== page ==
Summary - Practical Strategies for Working with Literacy-Level Adult English Language Learners December 10 - 14, 2007

Summary of Online Discussion on Practical Strategies for Working with Literacy-Level Adult English Language Learners

Announcement | Guest Facilitators

Below is a summary of an electronic discussion that took place on the Adult English Language discussion list on December 10-14, 2007. The discussion list is part of the National Institute for Literacy's Literacy Information and Communication System (LINCS) and is moderated by staff at the Center for Adult English Language Acquisition at the Center for Applied Linguistics.

For information about subscribing to the adult English language discussion list or to read current and past postings, go to lincs.ed.gov/mailman/listinfo/Englishlanguage. To read about the guest facilitators for the discussion, click here.


If you wish to read or reread the individual postings from this discussion you can access them from the National Institute for Literacy’s Web site at lincs.ed.gov/mailman/listinfo/Englishlanguage and click on 2007 in the archives section.  From there you can search by date, thread, subject, or author. The official dates of the discussion were December 10-14, 2007, and the posting numbers roughly from 1949-2032.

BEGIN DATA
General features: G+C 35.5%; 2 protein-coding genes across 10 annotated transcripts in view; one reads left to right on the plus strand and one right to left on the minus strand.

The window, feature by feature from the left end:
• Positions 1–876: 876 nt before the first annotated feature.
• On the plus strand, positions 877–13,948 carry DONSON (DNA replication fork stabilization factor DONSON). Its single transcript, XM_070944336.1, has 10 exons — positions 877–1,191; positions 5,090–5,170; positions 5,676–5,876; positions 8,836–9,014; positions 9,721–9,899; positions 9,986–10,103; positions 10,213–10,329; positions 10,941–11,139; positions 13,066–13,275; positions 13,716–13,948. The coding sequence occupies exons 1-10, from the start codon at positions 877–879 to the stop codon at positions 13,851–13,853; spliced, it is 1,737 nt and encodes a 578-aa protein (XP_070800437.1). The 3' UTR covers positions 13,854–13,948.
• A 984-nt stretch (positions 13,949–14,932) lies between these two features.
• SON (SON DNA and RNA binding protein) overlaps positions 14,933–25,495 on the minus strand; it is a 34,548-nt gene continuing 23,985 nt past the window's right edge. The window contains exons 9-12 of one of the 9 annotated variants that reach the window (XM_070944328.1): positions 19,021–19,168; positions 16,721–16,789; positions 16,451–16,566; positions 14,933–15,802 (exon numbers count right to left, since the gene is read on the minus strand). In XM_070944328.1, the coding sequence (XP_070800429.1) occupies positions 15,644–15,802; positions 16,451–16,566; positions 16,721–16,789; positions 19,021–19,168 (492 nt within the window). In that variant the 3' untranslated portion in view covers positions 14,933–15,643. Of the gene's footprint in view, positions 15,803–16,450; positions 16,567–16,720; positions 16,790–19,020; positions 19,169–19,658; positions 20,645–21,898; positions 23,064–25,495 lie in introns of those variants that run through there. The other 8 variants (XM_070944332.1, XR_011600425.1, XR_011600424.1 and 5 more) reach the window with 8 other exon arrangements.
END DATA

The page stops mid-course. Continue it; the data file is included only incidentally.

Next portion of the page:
This discussion was offered in response the many requests for practical, hands on information about working with literacy-level adult English language learners. This discussion was wide-ranging and included such topics as using picture dictionaries and other visuals, the role of phonics and phonemics, and the pros and cons of reading aloud in adult ESL classes.

Several postings described classroom and programmatic responses to mixed-ability or multilevel classes. Some postings focused on the issue of learners with widely differing levels of education and familiarity with school settings working together in the same class. Other postings related to varying proficiencies--within individuals and classes--in the four skills: reading, writing, speaking, and listening. Subscribers also discussed acquisition of vocabulary and the importance of developing a comfortable classroom learning environment. In this discussion approximately 35 individuals shared their expertise, practical applications, resources, questions, and answers.


Lynda Terrill

Adult English language discussion list moderator

February 2008




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